Israel's Chance for Diplomacy

It would be a serious mistake for Israel and the international community to ignore the recent declarations from Tehran and the change underway in the Iranian government.

Haaretz Editorial
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Haaretz Editorial

The concern and fear about everything to do with Iran’s policies are understandable. Does the new president really intend to freeze uranium enrichment? Does his foreign minister’s new mode of dialogue reflect the positions of the supreme leader? Will anxiety over the Iranian nuclear program finally dissipate?

The bitter experience of negotiations with Iran justifies these concerns and the real test is not the speeches President Hassan Rohani gave Tuesday night or the public declarations of his ministers. Israel is not the only one that will be scrutinizing the actions of the new administration in Iran. The Western countries have no false illusions or naiveté. U.S. President Barack Obama, who said Iran will be tested by its actions, not its words, has repeatedly made clear that he does not intend to backtrack on his declaration that he will not let Iran attain nuclear weapons.

At the same time, it would be a serious mistake for Israel and the international community to ignore the recent declarations from Tehran and the change underway in the Iranian government. Supreme leader Ali Khamenei’s statements that diplomacy is the right way to solve the crisis; Rohani’s determination to advance dialogue with the P5 + 1 group of countries to reach agreement over uranium enrichment; the interview in which Iranian Foreign Minister Jawad Zarif condemned Holocaust denial; the New Year’s greeting Rohani sent to the Jewish people and, mainly, the historic meeting expected tomorrow between the Iranian foreign minister and U.S. Secretary of State John Kerry - all show that Iran’s wall of opposition to direct dialogue is increasingly cracking.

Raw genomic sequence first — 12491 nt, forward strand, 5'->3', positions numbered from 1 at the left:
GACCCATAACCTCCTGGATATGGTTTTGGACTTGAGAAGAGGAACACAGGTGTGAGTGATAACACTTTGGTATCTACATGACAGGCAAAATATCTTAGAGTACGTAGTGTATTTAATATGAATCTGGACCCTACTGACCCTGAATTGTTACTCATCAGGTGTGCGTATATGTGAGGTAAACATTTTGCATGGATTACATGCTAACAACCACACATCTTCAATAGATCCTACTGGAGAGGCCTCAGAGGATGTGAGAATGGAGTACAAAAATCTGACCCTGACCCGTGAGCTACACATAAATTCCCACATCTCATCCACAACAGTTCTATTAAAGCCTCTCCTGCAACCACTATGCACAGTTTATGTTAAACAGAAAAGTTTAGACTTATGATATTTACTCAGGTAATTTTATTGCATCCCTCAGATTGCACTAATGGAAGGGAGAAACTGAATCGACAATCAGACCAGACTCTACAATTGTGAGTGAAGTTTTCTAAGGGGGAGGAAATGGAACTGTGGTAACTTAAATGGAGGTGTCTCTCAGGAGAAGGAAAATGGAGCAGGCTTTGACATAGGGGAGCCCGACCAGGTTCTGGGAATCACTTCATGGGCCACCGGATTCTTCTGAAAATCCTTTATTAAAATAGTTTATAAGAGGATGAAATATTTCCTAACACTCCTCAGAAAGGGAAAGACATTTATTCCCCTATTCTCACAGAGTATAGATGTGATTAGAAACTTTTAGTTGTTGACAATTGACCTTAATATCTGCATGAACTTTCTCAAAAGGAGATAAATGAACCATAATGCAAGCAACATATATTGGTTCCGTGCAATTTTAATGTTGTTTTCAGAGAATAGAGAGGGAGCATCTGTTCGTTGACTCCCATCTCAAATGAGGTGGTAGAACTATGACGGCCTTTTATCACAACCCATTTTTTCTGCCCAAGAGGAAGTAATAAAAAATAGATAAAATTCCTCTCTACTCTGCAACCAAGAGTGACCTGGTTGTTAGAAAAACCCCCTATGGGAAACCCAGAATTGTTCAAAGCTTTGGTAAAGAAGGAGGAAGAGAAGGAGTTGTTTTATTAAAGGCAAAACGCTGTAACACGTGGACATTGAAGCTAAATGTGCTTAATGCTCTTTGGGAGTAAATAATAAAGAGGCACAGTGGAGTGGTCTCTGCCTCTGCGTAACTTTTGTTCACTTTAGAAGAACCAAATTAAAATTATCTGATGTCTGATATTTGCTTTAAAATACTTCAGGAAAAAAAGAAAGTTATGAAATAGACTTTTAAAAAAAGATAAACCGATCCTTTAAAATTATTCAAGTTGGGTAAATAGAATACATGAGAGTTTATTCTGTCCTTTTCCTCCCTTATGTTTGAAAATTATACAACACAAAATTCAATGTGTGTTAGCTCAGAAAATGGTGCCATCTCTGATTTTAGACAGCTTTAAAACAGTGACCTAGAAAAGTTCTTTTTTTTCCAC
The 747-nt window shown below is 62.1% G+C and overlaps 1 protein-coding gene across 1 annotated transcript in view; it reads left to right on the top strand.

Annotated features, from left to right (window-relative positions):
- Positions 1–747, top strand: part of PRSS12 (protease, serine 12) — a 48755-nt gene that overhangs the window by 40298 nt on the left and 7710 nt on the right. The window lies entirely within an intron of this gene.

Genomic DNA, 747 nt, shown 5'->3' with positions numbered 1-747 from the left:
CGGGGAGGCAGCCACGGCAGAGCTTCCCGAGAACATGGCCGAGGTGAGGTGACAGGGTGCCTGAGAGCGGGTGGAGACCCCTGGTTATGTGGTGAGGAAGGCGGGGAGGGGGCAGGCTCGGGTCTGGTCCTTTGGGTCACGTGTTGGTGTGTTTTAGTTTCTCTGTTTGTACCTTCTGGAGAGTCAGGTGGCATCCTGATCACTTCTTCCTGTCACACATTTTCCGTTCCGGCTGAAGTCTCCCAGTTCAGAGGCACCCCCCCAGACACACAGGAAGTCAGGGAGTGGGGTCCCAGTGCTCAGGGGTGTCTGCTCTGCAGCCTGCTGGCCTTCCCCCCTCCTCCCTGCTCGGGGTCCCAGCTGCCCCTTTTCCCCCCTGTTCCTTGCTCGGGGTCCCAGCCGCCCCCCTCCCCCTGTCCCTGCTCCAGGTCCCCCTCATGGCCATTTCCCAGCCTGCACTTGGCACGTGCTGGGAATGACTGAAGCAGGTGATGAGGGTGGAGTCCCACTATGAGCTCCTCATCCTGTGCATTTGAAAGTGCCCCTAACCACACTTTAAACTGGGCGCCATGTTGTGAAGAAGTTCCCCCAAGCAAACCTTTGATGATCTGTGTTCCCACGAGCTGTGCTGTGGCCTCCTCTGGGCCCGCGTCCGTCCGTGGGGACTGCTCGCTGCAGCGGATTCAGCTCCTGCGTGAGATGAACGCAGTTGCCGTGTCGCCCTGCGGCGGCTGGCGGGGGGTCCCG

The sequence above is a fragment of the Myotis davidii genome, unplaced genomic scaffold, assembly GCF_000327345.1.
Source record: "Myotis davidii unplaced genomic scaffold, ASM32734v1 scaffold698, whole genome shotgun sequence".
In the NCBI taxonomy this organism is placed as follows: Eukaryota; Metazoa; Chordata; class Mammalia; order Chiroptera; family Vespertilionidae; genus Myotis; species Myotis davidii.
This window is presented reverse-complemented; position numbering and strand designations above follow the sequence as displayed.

It is clear to both sides that the space for diplomatic maneuvering is not unlimited and that, without practical and serious progress, the impression Iran is trying to make will come down with a loud crash. But, at the same time, the two parties are aware of the dangers inherent in the alternative. An attack on Iran, with international consensus or by a single country – whether Israel or the United States – could send the region into all-out war.

Prime Minister Benjamin Netanyahu, who continues to toe the belligerent line, is apparently not prepared to examine the possibility of renewed diplomatic efforts. He rashly compared Iran to North Korea and warns the world against falling into a trap set by Iran. But even the military alternative that he supports does not guarantee a full solution to the Iranian threat. It is correct, therefore, to listen very closely to the statements coming out of Tehran and to carefully follow the actions of the Iranian regime. But a proper chance should be given to diplomacy.

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